The predominating aim of the ruling colonizers, whether armed with bibles or muskets, was “to keep the natives in their place,” principally as servants, common laborers, farm-hands, and the like. Brainwashed as they were, the indigenous population frequently submitted to the subservient role assigned to them. However, some indigenous peoples courageously managed, under the surface, to preserve at least part of their ancient beliefs and philosophies of life. Above all they retained their communal values and their reverence for the natural world. This cultural resilience was more in evidence where such peoples were able to sustain the integrity of their villages, even when relegated to “reservations” or “tribal lands.”
In the latter part of the 20th century, and even more so now in the new millennium, a groundswell of reawakening has been emerging among the original peoples in many parts of earth. This reawakening may be due in part to the fact that the dominant development model of “Western Civilization” is beginning to self-destruct. The fault lines are obvious to anyone who dares to look critically at the interrelated mega-crises of today’s ailing world.
What is more, the driving force of the dominant development model—based on exploitive extraction for private ownership rather than shared productivity for the common good—is in blatant contrast to the ancient praxis of indigenous cultures. As their remaining spiritual healers and seers watch with alarm the escalating crises of today’s unbalanced world, they are rediscovering that many of their age-old customs may in fact be a wiser, more sustainable path to for human development than the dog-eat-dog, free-market paradigm of today.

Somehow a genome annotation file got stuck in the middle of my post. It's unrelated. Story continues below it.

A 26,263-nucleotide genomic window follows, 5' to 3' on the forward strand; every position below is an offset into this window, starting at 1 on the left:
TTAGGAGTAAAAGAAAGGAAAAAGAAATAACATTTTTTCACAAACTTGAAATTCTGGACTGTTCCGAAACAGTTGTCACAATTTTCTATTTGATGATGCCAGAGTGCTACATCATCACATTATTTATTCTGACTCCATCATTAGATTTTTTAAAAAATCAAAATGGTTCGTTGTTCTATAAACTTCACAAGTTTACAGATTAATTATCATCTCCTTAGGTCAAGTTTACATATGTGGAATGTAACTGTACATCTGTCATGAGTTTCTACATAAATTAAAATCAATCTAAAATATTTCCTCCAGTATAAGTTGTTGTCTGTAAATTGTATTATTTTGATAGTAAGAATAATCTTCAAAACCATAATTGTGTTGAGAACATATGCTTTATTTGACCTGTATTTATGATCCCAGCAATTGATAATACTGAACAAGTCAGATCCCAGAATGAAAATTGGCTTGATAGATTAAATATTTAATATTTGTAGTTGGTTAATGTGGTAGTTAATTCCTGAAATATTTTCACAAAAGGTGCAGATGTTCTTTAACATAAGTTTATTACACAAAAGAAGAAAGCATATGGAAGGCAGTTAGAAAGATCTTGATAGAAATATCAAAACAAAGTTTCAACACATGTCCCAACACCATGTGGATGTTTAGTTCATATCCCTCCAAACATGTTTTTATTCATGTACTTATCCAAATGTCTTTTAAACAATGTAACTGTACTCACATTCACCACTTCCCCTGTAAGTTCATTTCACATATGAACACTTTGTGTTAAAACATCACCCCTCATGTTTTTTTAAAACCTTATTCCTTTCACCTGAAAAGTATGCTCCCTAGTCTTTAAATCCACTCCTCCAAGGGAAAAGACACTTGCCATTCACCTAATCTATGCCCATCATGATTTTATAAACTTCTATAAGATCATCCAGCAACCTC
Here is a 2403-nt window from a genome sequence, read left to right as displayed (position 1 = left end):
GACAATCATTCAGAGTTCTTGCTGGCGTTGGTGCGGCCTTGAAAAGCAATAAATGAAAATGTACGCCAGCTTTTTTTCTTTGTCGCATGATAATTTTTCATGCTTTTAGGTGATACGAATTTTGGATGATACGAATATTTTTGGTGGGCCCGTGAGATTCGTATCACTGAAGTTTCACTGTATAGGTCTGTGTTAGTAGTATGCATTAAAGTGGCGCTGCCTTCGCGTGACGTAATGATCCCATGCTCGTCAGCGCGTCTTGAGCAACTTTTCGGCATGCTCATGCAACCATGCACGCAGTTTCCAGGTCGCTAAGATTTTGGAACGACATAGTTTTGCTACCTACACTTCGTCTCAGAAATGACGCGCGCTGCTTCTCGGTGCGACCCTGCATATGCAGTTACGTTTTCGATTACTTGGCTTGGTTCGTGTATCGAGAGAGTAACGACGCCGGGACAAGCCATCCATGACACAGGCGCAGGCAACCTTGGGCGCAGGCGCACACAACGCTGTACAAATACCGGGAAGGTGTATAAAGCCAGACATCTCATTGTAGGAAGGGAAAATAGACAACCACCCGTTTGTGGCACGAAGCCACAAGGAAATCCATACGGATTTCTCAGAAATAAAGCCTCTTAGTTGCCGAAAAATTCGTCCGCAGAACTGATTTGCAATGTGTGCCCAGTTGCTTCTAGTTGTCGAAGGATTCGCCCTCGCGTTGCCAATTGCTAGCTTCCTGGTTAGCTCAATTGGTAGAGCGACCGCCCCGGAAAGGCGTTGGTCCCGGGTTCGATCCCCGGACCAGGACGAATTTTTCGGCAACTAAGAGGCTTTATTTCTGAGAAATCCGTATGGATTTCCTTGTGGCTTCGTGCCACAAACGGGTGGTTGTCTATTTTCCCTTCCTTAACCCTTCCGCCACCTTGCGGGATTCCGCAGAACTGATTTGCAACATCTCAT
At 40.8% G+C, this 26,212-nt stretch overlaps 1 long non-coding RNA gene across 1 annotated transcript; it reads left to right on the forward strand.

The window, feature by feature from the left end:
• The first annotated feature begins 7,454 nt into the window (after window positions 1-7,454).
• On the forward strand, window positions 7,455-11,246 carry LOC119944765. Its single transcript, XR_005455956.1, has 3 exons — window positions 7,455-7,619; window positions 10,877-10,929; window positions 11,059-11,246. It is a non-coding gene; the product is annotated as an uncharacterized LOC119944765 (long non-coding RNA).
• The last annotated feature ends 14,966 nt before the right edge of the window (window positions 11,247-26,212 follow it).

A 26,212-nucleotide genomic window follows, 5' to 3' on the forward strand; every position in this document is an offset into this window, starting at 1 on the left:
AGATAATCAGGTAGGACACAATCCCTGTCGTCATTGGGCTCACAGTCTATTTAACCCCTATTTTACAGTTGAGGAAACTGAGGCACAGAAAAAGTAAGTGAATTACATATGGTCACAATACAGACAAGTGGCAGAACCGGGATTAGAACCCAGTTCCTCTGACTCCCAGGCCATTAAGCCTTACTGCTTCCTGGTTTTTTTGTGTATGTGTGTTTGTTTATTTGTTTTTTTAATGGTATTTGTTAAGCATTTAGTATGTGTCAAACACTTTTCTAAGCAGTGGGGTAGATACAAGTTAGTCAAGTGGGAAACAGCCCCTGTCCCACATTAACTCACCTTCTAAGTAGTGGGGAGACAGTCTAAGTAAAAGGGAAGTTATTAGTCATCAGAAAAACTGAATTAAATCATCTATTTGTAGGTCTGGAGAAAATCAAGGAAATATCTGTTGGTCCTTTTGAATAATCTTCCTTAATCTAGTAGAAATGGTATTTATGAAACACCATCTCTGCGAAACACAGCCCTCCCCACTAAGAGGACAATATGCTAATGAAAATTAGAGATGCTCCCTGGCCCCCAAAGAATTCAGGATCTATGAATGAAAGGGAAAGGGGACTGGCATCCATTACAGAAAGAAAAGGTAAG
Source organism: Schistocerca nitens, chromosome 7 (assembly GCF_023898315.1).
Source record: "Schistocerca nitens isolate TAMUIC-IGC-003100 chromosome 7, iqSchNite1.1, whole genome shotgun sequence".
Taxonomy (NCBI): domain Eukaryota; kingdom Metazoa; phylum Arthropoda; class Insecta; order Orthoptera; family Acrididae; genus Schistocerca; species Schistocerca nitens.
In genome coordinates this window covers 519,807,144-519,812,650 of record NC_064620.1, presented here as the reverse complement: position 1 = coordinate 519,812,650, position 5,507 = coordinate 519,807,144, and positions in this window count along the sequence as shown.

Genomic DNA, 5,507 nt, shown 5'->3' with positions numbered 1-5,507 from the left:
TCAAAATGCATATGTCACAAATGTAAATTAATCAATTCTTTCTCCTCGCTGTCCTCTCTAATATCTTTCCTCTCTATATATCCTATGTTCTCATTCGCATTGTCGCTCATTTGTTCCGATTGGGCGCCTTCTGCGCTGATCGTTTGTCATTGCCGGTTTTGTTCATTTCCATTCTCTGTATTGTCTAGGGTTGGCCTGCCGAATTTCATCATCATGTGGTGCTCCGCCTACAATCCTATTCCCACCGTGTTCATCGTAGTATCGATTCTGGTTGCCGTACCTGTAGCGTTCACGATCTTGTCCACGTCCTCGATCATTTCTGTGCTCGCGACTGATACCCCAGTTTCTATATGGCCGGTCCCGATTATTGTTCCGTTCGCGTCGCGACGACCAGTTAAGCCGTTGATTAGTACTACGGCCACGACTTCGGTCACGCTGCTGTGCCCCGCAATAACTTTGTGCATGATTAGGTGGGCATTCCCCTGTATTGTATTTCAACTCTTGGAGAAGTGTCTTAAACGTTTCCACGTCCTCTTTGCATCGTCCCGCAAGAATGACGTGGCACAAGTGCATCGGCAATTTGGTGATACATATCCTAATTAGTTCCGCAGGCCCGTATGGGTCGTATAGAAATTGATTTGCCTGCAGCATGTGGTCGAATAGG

This re-affirmation of the traditional values of indigenous peoples has become an increasingly important element in the growing movement for radical systemic change. A growing coalition among forward-thinking people in all corners of the Earth is striving to replace the moribund free-market economic paradigm with a more cooperative, more democratic approach to production and needs-meeting.
The fact is that the free-market system, in which wealth and power tend to concentrate into the few hands of a ruling elite, at the expense of the many, is anything but democratic. Increasingly, the CEOs and board members of corporations—a tiny minority—rule the workforce, and ultimately the world. It is a system that not only concentrates wealth, but controls the institutions of learning and the mass media to the point that the public is so misinformed that meaningful democratic elections and decision making are dangerously impaired.